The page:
These themes easily translate to the life science world as well as the healthcare examples shown. Training and guidance is an obvious opportunity, particularly in laboratories, be that teaching how to use a new instrument, perform aa new procedure or guide the user or engineer in real time. There have been examples of this for a long time now, but the new headsets, phones and tablets will make this evermore easy to deliver.


Guided by strong user focus and design principles this could easily be delivered. A cross industry group would be a great way to accelerate the delivery into laboratories, by supporting the instrument manufacturers, we could deliver common standards and use of training for all.


Equally, building these training solutions for beyond the laboratory could provide better models for testing and patient support beyond the lab or hospital. Perhaps enabling more effective remote clinical trials and the suchlike?


The rehabilitative or condition management scenarios will lend themselves to assistive treatments alongside or instead of medication, the most powerful aspect will be the feedback loop, the concept of “digital biomarkers” being gathered by these technologies will gain further insight into patient management and better understanding of the effectiveness of treatments.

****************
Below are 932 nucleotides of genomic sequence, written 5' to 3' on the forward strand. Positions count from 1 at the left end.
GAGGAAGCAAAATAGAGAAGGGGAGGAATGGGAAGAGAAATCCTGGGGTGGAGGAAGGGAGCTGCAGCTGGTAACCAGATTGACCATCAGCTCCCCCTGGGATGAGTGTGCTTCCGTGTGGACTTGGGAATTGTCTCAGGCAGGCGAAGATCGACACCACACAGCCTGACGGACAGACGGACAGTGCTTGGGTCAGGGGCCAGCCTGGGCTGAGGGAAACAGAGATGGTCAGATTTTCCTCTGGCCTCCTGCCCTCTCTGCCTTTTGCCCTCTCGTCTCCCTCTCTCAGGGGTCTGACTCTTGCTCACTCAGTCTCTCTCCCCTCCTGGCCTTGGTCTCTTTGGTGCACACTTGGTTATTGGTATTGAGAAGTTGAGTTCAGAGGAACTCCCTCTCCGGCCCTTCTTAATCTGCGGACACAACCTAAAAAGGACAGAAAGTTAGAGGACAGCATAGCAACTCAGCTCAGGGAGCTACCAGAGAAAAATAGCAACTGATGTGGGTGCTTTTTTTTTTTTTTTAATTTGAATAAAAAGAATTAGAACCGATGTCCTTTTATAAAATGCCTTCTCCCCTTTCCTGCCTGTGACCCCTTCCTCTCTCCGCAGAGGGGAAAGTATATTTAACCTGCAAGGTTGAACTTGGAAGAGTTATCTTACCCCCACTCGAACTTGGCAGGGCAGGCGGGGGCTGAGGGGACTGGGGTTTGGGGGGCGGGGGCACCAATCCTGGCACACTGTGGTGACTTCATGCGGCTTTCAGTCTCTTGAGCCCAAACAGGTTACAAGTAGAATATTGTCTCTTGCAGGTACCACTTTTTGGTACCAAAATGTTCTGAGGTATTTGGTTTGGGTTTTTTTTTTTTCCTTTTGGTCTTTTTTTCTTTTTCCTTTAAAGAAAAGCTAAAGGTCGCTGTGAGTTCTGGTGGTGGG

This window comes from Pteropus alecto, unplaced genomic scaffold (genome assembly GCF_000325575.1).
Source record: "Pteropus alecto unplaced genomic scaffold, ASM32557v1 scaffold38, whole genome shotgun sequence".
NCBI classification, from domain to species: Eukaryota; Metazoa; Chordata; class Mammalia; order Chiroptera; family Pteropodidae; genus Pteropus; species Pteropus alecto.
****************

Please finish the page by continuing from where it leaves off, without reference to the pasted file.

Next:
It is easy to see how extended reality solutions can support a more efficient and effective industry many of these scenarios are not areas where it makes sense to go it alone, they are great opportunities for collaboration to better serve life sciences and healthcare. We hope as companies or individuals look into the potential of these technologies they look to collaborate with each other rather than all create their own version of the same problem statement.


I was privileged to be one fo the judges and was impressed with the delivery and quality of the submissions, again my congratulations go out to the teams, it will be interesting to see how and where these ideas end up.


Our congratulations go to Brandon and the rest of the Virtual Medicine team and their sponsors for organising an excellent and stimulating hackathon!

If you have an idea for a VR/AR led project that the industry should collaborate on please register your interest via IP3


Find out more about the Virtual Medicine Hackathon sponsors:


Boston Children’s Hospital: http://simpeds.org/

Cedars Sinai: https://www.cedars-sinai.org/

Chariot Kids https://www.stanfordchildrens.org/en/innovation/chariot

Northwestern Mutual: https://www.northwesternmutual.com/

XR Health: https://www.xr.health/

Virtual Medecine: https://www.virtualmedicine.health/


David runs the Pistoia Alliance’s  President’s Start-up Challenge and is looking to partner with or sponsor other industry competitions, hackathons and innovation challenges that support start-ups serving the life science and healthcare industries. If your organisation runs a start-up competition or is looking to set one up, please contact David by email: innovate@pistoiaalliance.org